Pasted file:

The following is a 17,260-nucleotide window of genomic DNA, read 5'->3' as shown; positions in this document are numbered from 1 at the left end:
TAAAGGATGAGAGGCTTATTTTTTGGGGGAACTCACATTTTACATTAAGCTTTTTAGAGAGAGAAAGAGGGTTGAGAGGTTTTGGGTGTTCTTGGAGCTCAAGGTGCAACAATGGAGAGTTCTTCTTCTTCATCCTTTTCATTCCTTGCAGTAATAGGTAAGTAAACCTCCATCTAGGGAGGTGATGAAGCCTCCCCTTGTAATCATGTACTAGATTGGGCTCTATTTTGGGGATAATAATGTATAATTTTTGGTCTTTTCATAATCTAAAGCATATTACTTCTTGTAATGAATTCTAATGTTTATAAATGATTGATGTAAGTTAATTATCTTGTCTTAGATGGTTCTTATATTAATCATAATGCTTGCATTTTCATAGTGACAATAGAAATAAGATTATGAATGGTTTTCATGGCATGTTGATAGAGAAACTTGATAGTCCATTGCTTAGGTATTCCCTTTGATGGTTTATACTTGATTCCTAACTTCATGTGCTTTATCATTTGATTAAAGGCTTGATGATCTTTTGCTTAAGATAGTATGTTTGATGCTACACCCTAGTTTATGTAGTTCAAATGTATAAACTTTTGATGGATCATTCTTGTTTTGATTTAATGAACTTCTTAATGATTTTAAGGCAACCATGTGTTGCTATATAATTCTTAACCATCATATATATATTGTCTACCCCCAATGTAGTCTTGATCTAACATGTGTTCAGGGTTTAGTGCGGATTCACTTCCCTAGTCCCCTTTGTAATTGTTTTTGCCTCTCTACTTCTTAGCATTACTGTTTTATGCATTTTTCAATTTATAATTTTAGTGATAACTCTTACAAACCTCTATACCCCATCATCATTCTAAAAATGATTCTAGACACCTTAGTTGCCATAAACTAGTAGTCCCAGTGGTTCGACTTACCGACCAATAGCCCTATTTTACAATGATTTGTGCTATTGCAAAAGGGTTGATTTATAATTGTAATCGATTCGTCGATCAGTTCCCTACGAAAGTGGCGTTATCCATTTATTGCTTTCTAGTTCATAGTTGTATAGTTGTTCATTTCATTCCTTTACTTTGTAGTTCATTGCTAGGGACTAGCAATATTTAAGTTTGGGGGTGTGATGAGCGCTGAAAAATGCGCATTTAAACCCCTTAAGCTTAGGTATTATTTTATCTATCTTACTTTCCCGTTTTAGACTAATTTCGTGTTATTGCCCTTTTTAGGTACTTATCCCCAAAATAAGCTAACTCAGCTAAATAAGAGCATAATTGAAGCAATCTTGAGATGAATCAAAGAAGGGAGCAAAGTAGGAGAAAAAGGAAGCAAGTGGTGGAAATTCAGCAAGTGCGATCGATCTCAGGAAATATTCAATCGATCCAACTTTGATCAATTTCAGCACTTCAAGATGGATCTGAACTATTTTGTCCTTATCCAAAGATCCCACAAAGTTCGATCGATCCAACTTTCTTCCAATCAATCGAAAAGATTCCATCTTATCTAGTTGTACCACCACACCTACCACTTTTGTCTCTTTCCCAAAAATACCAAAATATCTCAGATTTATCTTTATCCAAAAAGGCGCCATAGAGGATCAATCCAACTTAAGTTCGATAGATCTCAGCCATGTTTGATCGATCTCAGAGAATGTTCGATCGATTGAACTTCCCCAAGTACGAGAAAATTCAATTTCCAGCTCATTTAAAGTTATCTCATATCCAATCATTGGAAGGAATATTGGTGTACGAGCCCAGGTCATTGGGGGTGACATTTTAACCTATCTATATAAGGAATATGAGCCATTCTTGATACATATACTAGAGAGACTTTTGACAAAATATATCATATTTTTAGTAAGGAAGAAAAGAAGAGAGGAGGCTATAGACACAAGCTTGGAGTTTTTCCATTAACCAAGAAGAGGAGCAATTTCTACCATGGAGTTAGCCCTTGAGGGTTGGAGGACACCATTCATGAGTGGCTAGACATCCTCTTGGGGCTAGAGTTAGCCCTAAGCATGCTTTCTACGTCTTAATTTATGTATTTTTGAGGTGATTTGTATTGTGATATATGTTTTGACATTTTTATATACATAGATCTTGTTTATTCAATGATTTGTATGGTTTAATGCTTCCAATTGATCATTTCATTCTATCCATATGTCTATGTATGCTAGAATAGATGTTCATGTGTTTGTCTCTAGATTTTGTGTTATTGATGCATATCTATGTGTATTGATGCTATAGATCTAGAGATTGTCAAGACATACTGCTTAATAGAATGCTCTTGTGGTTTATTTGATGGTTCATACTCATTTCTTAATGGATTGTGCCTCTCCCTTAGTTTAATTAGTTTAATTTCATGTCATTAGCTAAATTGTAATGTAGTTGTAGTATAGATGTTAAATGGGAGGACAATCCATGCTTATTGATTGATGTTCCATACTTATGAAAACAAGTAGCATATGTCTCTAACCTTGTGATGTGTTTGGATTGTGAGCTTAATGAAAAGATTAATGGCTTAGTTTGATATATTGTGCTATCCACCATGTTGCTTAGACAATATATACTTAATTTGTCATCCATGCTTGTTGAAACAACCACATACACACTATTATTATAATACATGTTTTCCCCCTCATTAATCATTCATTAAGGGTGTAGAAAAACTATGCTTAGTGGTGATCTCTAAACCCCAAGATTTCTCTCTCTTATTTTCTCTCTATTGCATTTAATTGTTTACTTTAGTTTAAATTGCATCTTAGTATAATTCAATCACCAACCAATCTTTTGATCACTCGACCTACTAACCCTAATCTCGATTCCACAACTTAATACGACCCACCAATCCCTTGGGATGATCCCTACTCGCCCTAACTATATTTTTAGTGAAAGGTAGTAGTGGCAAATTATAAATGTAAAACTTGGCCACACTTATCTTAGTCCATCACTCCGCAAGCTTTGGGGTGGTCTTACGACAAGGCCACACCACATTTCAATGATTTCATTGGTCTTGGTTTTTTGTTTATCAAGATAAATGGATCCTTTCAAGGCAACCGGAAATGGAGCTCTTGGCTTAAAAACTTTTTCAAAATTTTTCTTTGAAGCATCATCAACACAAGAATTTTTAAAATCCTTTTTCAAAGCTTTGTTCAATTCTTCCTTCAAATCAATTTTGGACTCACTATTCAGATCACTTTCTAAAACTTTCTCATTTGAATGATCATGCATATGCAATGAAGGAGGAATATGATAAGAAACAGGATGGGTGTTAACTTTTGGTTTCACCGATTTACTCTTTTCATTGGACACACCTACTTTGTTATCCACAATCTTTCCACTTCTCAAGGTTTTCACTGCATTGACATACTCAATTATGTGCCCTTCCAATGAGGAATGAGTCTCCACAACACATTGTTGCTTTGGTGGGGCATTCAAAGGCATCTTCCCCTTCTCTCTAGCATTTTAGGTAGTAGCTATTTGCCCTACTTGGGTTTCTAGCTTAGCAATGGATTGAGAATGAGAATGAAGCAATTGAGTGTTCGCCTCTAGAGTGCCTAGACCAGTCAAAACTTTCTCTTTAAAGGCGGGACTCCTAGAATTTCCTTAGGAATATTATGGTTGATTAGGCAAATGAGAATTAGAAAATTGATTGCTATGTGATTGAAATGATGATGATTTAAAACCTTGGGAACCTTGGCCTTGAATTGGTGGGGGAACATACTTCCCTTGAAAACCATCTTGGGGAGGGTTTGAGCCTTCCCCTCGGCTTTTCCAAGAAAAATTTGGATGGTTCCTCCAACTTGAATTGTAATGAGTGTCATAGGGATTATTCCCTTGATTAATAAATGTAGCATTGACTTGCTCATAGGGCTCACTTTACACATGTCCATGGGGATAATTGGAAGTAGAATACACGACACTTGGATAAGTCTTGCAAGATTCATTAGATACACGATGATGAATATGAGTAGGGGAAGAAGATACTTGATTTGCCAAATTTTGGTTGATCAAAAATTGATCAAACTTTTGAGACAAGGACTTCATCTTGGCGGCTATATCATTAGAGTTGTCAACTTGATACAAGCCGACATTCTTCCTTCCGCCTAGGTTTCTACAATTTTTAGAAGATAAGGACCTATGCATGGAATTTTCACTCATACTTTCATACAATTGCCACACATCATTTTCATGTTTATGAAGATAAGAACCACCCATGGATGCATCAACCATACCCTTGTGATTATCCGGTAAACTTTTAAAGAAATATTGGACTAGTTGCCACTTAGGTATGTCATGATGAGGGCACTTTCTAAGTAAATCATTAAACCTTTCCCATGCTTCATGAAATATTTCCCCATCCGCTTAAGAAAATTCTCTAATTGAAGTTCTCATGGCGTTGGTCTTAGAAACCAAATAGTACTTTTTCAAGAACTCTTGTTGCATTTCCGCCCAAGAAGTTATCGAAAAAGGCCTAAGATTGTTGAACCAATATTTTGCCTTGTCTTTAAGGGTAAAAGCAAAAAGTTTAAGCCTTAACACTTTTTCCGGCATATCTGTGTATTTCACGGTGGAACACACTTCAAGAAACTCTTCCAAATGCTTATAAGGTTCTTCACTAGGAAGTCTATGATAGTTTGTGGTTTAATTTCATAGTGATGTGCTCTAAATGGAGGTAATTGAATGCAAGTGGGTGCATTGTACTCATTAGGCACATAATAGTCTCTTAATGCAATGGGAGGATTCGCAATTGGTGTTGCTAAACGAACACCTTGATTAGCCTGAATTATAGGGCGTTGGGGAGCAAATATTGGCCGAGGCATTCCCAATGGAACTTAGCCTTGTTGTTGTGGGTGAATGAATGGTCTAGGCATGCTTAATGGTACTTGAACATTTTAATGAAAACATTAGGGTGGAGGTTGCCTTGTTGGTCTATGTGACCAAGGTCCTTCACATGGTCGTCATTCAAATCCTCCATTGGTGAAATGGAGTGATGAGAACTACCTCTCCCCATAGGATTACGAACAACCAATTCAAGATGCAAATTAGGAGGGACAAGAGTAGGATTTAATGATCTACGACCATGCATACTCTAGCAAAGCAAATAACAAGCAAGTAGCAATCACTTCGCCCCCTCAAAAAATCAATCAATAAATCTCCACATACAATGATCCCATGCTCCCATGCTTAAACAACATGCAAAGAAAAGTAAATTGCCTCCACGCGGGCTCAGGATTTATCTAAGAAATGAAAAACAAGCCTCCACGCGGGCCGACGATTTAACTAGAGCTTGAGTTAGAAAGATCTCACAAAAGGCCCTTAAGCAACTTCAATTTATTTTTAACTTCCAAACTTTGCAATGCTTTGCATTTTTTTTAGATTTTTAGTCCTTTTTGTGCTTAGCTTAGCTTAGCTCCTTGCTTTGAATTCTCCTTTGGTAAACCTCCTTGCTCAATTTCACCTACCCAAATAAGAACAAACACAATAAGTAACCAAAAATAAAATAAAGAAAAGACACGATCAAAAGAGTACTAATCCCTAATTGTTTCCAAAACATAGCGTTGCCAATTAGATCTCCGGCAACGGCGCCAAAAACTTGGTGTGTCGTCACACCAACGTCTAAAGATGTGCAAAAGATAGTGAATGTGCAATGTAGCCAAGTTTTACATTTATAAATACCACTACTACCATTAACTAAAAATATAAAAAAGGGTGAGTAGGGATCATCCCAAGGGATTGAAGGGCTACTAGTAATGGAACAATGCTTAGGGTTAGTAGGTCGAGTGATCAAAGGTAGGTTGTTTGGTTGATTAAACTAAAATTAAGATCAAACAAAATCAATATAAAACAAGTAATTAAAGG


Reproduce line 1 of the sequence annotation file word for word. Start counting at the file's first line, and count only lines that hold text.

The following is a 17,260-nucleotide window of genomic DNA, read 5'->3' as shown; positions in this document are numbered from 1 at the left end: